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Perry County Jailer Minor Allen provided the community with an update about the jail’s inmate work release program during the recent special meeting of the PCFC.

Over the years, the Kentucky River Regional Jail has partnered with the county to allow inmates in the jail’s work release program to go out into the community, under supervision, and clean up garbage along roads, cut grass in cemeteries and complete other duties to clean up the area.

As he takes on his new role as Perry County jailer, Minor Allen recently provided the community with an update about the jail’s inmate work release program during the March 6 special called meeting of the Perry County Fiscal Court.

The program, said Allen, typically has as many as seven workers out at a time. The program, he said, is currently going well and has already exceeded his goal just in the first two months of this year.

“Our work release program right now is going pretty good, going pretty strong,” said Allen. “I set a goal when I first came into office that before we got into the grass cutting/cemetery-type season we would pick up 1,200 bags of garbage. Well we’ve already done that pretty much.”

With the program beginning their work for the month of March, Allen said he expects to exceed that goal.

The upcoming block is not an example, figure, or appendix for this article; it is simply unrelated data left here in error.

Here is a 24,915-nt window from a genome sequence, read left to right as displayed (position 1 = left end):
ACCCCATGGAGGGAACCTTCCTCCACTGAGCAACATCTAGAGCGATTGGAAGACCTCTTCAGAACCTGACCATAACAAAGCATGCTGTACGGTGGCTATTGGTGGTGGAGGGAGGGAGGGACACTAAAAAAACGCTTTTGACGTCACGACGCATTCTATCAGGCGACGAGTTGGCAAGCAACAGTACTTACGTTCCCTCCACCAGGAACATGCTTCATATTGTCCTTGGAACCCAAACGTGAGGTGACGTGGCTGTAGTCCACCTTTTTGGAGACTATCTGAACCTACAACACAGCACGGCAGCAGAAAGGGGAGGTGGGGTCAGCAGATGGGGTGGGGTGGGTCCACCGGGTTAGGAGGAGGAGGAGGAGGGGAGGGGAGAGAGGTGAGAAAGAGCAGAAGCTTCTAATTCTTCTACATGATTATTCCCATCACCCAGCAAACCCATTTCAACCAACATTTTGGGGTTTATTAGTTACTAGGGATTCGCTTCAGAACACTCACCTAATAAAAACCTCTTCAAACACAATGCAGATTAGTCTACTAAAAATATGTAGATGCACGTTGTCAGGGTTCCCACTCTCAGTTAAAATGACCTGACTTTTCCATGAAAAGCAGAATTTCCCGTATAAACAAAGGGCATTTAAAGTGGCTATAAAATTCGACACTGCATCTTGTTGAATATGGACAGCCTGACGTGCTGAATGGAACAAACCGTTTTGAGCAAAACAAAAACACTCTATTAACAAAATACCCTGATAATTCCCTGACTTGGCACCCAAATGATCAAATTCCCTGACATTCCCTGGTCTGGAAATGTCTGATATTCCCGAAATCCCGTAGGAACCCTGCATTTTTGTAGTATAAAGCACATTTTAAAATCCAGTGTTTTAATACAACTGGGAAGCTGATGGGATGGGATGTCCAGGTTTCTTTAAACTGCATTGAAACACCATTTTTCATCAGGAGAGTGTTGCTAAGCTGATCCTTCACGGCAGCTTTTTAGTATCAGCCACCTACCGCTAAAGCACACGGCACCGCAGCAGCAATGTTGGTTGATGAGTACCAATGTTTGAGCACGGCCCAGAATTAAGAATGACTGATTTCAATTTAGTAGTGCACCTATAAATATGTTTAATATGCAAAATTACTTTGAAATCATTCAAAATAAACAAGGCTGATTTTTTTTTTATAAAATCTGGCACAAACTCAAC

“I think we’ll be (at) 1,800-2,000 bags of garbage before we get into that,” he said.

In Jan., Allen said, the KRRJ inmate work program picked up 321 bags of garbage, cleaned two cemeteries, worked 198 hours, collected 11 tires, cleaned up one stream and cleaned up two dump sites. The program also spent 14 days at the Recycling Center, he said. In February, Allen said, the program picked up 802 bags of garbage, collected 28 tires, picked up four loads of trash, cleaned up six dumpsites and spent 10 days in the recycling center.

“During February we had an outstanding month,” he said.

He said that, between the days of March 5-6, the program collected over 70 more bags or garbage.

Allen said the crews have worked in several areas all across the county including Leatherwood, Buckhorn, Lost Creek, Hazard and Chavies. Throughout their work, he said, they have worked with many partners, which he appreciates greatly.

“We’ve got some great community partners that are helping us out there,” said Allen. “I’m very pleased with that and how everyone’s responding to it.”

As the issues of littering and illegal dumping continue to grow, Allen said the KRRJ’s inmate work program will continue to work with the county and do what they can to help clean up the community.

“The need is great out there for it and we’re going to continue to do that,” said Allen. “We’re going to continue to do that and improve our county and try to clean it up a little more.”

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